The idea for ARTmageddon began in 2011. “The goal was to turn it into a citywide art party,” he recalled. “In the last couple of months, we assembled a team of arts professionals from organizations across L.A. to create the art-gathering website. The campaign extended out in ways we hoped for but never expected. We attended the Metro news conference hosted by L.A. Mayor Antonio Villaraigosa and found ourselves speaking to news crews from CNN and the N.Y. Times. We saw coverage of ARTmageddon everywhere from NBC to the Huffington Post and from China to Montreal.”

One of LeBank’s satisfactions about ARTmageddon was his perception of an influx of energy from local artists and art groups who wished to participate. “One thing we set out to do was find a way to help the Los Angeles art community to feel like a community,” he said. “We thought the only way to do it was to create a moment where being in our own neighborhoods at the same time, we could create a sense of being united. Carmageddon II presented the perfect moment.”

Ezra LeBank
Ezra LeBank

LeBank earned his Bachelor of Arts degree in philosophy from the State University of New York at Purchase College and his MFA in theater arts with a focus on playwrighting at Smith College plus a diploma in Commedia from ArsComica in Italy. LeBank also teaches and practices AcroYoga, which blends yoga, Thai massage and acrobatics.

One of the project’s goals was simply to get Angelenos out of their cars and outside. “Ultimately, this project was about taking advantage of our neighborhoods,” said LeBank. “This was a particularly important event for L.A. because L.A. culture is one where we often do not know our neighbors. The wonder is that there are incredible neighborhoods in L.A. which many Angelenos don’t know exist. We seldom take the time to discover what there is next door. We go to what is familiar, which is often a car. I just hope it won’t be a one-time thing. I hope it was something people enjoyed so much, they want to do it again later.”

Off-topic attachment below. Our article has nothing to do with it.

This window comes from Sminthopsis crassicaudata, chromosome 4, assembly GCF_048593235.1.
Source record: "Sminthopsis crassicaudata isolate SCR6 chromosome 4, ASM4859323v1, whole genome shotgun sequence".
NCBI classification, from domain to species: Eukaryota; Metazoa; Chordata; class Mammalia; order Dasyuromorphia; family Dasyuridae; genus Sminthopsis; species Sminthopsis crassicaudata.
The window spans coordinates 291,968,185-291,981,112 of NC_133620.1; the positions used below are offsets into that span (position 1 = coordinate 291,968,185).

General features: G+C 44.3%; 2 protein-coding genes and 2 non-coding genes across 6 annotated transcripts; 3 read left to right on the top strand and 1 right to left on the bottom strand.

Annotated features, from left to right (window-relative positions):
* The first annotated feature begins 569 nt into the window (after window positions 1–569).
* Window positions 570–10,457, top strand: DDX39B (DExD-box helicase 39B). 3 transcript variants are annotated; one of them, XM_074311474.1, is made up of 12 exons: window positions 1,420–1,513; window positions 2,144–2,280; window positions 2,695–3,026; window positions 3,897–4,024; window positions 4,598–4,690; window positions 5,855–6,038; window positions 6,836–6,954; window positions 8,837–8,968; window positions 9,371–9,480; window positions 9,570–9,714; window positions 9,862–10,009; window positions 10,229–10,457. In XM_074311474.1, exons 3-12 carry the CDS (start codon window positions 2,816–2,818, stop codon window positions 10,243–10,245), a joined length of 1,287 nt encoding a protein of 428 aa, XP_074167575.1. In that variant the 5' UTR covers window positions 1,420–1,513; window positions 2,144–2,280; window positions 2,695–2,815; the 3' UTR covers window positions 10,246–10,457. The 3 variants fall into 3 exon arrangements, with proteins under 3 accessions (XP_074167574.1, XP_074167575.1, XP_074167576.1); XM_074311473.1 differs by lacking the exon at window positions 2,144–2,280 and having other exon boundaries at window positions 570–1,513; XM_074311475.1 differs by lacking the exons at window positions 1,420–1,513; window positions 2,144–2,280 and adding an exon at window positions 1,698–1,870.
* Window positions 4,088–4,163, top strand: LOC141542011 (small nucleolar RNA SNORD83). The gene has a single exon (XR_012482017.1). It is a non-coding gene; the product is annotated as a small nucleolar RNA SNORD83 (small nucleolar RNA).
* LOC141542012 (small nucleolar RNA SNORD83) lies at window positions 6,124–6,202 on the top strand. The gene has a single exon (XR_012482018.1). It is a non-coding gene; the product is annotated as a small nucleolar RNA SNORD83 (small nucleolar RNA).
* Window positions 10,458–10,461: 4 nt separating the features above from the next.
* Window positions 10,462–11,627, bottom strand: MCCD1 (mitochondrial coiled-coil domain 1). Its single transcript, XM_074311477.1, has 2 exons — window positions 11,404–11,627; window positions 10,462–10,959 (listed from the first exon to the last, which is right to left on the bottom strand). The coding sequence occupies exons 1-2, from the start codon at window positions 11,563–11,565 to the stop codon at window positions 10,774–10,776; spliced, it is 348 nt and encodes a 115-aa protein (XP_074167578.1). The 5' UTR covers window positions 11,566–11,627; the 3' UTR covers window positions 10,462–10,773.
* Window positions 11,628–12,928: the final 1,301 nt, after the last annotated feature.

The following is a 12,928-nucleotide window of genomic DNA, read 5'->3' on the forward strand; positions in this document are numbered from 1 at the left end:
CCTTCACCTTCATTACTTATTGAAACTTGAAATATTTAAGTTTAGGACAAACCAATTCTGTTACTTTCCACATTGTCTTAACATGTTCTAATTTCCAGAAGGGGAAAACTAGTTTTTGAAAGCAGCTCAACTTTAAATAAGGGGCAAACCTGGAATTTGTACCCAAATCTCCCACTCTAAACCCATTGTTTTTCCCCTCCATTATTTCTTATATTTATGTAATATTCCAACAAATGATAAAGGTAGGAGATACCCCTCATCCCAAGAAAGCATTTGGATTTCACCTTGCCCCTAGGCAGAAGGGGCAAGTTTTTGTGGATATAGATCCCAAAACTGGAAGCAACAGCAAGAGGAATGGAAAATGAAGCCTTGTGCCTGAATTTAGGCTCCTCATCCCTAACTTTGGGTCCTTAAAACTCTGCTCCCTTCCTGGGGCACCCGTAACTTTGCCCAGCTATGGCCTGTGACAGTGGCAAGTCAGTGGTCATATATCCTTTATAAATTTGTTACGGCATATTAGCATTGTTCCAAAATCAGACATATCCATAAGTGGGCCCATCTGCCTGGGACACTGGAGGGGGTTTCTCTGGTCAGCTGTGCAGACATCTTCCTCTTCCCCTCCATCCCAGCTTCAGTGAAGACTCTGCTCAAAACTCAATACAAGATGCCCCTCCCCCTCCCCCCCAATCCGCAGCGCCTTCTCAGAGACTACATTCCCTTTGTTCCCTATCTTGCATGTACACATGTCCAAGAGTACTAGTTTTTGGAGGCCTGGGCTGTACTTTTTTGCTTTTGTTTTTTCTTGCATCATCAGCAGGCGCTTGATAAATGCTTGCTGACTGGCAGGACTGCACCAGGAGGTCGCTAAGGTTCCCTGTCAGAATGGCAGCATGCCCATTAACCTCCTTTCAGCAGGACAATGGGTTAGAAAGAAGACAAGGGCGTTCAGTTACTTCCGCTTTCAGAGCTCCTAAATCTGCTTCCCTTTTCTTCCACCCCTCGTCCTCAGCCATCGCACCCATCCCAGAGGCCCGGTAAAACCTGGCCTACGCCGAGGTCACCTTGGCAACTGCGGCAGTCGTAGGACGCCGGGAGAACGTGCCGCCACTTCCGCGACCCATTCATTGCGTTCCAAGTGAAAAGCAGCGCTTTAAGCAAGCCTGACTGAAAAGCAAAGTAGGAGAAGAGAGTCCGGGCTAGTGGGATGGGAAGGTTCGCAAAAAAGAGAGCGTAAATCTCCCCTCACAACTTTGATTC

LeBank felt the project was a success even before it began.

“The people who wanted to be part of it made it a success,” he recalled. “Strangers kept telling me how great the idea was. We used Twitter and Facebook to unify artists and audiences throughout the city. We invited participants to submit YouTube videos of themselves attending art in their neighborhoods. If they included ARTmageddon, we tweeted it through the project’s links then re-tweeted it and put it on Facebook. It seems to have become part of the L.A. consciousness. I believe the campaign ultimately was about an idea that there are artistic resources close by and easy to find.”

ARTmageddon was a photo of a great city at a certain place and time. “This project framed one day in the life of L.A.,” LeBank summarized. “It was an exciting and energizing image of Los Angeles and an opportunity to be our best selves together.”

“The Carmageddon/ARTmageddon weekend passed smoothly and successfully on all counts,” he said. “ received thousands visits each day leading up to and during the weekend, and the stories, from both press and individuals, continue to roll out sharing their excitement for the arts campaign. We don’t yet know how ARTmageddon will continue, but it is now clear to us that this was only the beginning. If people want to stay in the loop, will continue sharing arts events in their neighborhoods, and will be the place to find out about what’s next.”